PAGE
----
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Introduction To Reverse Key Indexes: Part II (Another Myth Bites The Dust) January 16, 2008

Posted by Richard Foote in Index Access Path, Oracle Cost Based Optimizer, Oracle General, Oracle Indexes, Oracle Myths, Performance Tuning, Reverse Key Indexes.
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In Part I, we saw how with Reverse Key Indexes, Oracle will basically take the indexed value, reverse it and then index the reversed value. As a result, data that would ordinarily be logically sorted within an index structure will now be randomly distributed. This therefore negates the use of Reverse Key Indexes with range predicates, with the CBO not even considering them in its costings.

This is all the information we need to dispel a rather bizarre suggestion that has been doing the rounds regarding using Reverse Key Indexes to deal with LIKE predicates that have a leading wildcard. For example, such a suggestion can be found here and within an OTN discussion here.

Basically the suggestion is to:

1) Create a Reverse Key Index on the column to be searched with a LIKE predicate having a leading wildcard (such %, _).

2) Instead of writing the query as usual, e.g.

SELECT * FROM bowie_table WHERE name LIKE ‘%BOWIE’

rewrite the query programmatically such as:

SELECT * FROM bowie_table WHERE name LIKE ‘EIWOB%’;

by reversing the required text and now having the wildcard at the end.

The Reverse Key Index stores the data in a reversed format identical to say ‘EIWOB’, so Oracle should be able to use the Reverse Key Index to efficiently find all rows that start with ‘EIWOB’ as they’re all grouped together within the index structure, right ?

Ummm, wrong.

Ignoring the fact the example in the above link is somewhat meaningless as it uses a leading and a trailing wildcard in both queries and so assuming the first query only has a leading wildcard and the second query only has a trailing wildcard, this suggested use of a Reverse Key Index can not possibly work on any current version of Oracle.

There are a few fundamental problems with this suggestion but in summary not only will it not work but worse, it will actually return the wrong results.

The suggestion is correct as far as indeed, using a normal index to return data with a LIKE statement containing a leading wildcard will negate the use of an index range scan, the CBO doesn’t even consider it. An index hint may push Oracle to use a Full Index Scan, but not an Index Range Scan.

However using a Reverse Index Key to solve this is unfortunately doomed to failure for two very simple reasons.

One, as we have already seen, Oracle also ignores Index Range Scans for Reverse Key Indexes with range predicates and unfortunately, a query such as WHERE name LIKE ‘EIWOB%’ is a range scan. The CBO simply doesn’t consider the Reverse Key Index in it’s deliberations.

Two, is of course that Oracle has no possible way of knowing that when you say LIKE ‘EIWOB%’, what you really mean is search for all records ending with BOWIE, LIKE ‘%BOWIE’. How can Oracle possibly know this ? If it could use the index (which it can’t) Oracle would only reverse the search string around anyways and use the index to look for indexed entries beginning with ‘BOWIE’ within the index structure, remembering everything is of course stored in reverse within the index.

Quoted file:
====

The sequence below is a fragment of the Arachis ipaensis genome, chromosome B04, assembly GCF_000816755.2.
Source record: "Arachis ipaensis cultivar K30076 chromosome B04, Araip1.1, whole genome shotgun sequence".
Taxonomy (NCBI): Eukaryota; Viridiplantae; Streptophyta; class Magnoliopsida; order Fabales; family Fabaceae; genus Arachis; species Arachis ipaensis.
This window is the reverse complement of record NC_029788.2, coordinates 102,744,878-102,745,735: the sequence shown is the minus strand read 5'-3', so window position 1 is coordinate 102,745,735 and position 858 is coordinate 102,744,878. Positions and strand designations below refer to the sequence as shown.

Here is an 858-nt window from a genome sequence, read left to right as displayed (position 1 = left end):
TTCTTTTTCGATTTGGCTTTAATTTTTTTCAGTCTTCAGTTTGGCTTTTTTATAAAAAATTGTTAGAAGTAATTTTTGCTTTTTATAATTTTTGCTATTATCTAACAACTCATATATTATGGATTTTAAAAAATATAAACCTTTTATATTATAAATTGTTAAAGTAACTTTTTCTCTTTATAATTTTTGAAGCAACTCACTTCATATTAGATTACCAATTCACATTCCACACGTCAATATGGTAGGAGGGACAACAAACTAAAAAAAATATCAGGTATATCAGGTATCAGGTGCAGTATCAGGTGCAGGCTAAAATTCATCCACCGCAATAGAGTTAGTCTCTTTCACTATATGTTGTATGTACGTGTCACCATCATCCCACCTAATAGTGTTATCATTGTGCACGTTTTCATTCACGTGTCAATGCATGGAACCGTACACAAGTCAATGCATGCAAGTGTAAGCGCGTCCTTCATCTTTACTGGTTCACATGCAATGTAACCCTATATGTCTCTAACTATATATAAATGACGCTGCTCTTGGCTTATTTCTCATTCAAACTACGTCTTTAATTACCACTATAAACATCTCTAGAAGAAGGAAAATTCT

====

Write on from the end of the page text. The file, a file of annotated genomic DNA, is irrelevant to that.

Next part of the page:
So Oracle is actually searching for all records starting with ‘EIWOB’, not ending with ‘BOWIE’ which are two entirely different things.

The net result of using this suggested strategy is not good.

1) Oracle ignores the Reverse Key Index anyways as a LIKE ‘EIWOB%’ is a range predicate
2) Oracle therefore performs a Full Table Scan anyways
3) As the query is effectively searching for all records that start with ‘EIWOB’, not as expected all records that end with ‘BOWIE’, the two queries in the example will actually return completely different results

The Reverse Key Indexes Part II Demo shows how this suggested use of a Reverse Key Index is a very very bad idea …

However, if you want to solve the issue of efficiently finding the results of a LIKE ‘%BOWIE’, there are some possible approaches one could take that will use an index and return correct results.

One possible solution (as mentioned in the OTN link listed at the beginning) is to create a Function-Based Index using the REVERSE Function, (Warning: this function is undocumented and unsupported):

CREATE INDEX bowie_reverse_func_i ON bowie(REVERSE(name));

A query such as WHERE REVERSE(name) LIKE ‘EIWOB%’ or better still WHERE REVERSE(name) LIKE REVERSE(‘%BOWIE’) can now both potentially use the index.

The reverse function will reverse the name column (from say ‘DAVID BOWIE’ to ‘EIWOB DIVAD’) and the LIKE range predicate can work with the index as it’s a Function-Based index rather than a Reverse Key Index and it’s not using a LIKE with a leading wildcard. A column containing ‘DAVID BOWIE’, but stored as ‘EIWOB DIVAD’ within the index, can be found efficiently via an index range scan using this Function-Based Index.

I’ve included an example on effectively using a Function-Based Index with the Reverse Function at the end of the above demo. There’s also a discussion and other alternatives at Gints Plivna’s Blog.

Another alternative is to use an Oracle Text Index, which also has the capability of dealing logically with queries such as %BOWIE% but as they say, that’s a topic for another day.

More on Reverse Key Indexes to come as well.

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